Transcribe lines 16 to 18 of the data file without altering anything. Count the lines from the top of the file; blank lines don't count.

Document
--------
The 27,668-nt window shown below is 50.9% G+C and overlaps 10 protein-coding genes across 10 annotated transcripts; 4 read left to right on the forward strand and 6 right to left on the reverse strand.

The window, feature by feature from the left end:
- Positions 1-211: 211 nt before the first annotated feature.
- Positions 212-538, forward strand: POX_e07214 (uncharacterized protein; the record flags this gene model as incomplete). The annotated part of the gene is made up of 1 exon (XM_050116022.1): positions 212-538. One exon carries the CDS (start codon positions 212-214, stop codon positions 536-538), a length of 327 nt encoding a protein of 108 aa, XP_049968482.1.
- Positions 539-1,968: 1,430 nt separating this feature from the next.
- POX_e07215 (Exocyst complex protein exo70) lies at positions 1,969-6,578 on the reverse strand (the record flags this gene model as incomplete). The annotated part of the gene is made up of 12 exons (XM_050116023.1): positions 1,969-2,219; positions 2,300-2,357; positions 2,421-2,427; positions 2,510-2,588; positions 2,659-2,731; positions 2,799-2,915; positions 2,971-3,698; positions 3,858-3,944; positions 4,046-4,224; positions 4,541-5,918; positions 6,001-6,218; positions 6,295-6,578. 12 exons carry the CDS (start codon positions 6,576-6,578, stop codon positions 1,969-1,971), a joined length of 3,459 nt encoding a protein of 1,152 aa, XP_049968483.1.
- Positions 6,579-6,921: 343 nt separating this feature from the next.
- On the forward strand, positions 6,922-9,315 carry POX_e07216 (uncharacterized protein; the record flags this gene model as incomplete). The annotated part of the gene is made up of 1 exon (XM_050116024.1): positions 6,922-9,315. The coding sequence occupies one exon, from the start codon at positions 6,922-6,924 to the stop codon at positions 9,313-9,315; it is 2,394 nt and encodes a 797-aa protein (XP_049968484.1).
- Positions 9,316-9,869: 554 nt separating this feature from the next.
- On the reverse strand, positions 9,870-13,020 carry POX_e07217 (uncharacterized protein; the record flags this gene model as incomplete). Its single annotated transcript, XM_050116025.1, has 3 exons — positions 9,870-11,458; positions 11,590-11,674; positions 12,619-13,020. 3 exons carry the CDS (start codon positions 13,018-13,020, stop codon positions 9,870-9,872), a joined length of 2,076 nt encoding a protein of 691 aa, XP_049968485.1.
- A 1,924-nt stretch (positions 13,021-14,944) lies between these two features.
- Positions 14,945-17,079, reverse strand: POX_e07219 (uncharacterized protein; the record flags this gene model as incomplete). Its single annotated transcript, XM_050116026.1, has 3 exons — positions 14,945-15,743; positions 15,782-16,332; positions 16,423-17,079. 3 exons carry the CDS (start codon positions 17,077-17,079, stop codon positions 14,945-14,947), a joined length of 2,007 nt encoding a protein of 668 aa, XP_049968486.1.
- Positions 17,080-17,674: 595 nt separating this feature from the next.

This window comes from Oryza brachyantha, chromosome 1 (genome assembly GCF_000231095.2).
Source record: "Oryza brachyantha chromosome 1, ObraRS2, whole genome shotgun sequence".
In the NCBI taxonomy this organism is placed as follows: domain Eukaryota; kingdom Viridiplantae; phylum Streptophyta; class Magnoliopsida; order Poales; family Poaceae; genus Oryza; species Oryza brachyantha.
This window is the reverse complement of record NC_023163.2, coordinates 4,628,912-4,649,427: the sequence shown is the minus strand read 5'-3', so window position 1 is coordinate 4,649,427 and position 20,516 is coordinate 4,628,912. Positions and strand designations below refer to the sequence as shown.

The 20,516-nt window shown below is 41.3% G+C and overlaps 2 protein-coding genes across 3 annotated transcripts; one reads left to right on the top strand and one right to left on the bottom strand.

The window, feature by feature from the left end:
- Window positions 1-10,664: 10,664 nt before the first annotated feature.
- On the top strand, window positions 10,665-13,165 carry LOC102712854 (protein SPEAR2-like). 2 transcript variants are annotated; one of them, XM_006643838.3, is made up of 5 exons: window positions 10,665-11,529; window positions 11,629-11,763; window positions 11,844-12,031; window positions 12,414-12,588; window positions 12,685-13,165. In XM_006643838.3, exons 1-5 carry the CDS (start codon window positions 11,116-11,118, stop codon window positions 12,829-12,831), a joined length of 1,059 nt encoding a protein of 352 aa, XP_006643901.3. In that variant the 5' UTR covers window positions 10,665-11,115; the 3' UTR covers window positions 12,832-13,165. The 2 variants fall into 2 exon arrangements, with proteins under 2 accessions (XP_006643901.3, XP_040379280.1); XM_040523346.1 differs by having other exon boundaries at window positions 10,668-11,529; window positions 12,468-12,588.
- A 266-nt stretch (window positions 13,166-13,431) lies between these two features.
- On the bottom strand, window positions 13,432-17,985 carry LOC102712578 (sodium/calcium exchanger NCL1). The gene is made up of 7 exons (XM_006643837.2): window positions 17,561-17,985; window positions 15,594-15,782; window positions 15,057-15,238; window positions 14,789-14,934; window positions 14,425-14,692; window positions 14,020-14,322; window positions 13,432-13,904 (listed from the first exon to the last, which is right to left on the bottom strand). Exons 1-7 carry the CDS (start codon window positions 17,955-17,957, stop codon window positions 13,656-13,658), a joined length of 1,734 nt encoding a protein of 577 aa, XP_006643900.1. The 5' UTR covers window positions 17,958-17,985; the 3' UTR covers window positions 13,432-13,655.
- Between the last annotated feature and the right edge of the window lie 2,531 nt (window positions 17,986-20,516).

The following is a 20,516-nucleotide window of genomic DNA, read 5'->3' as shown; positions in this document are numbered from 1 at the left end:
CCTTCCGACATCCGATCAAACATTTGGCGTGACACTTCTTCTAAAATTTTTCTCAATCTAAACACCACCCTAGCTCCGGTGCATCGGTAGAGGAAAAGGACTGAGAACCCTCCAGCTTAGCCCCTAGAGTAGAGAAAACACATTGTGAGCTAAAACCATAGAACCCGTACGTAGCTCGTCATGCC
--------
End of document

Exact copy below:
In the NCBI taxonomy this organism is placed as follows: domain Eukaryota; kingdom Viridiplantae; phylum Streptophyta; class Magnoliopsida; order Poales; family Poaceae; genus Oryza; species Oryza brachyantha.
This window is the reverse complement of record NC_023163.2, coordinates 4,628,912-4,649,427: the sequence shown is the minus strand read 5'-3', so window position 1 is coordinate 4,649,427 and position 20,516 is coordinate 4,628,912. Positions and strand designations below refer to the sequence as shown.

The 20,516-nt window shown below is 41.3% G+C and overlaps 2 protein-coding genes across 3 annotated transcripts; one reads left to right on the top strand and one right to left on the bottom strand.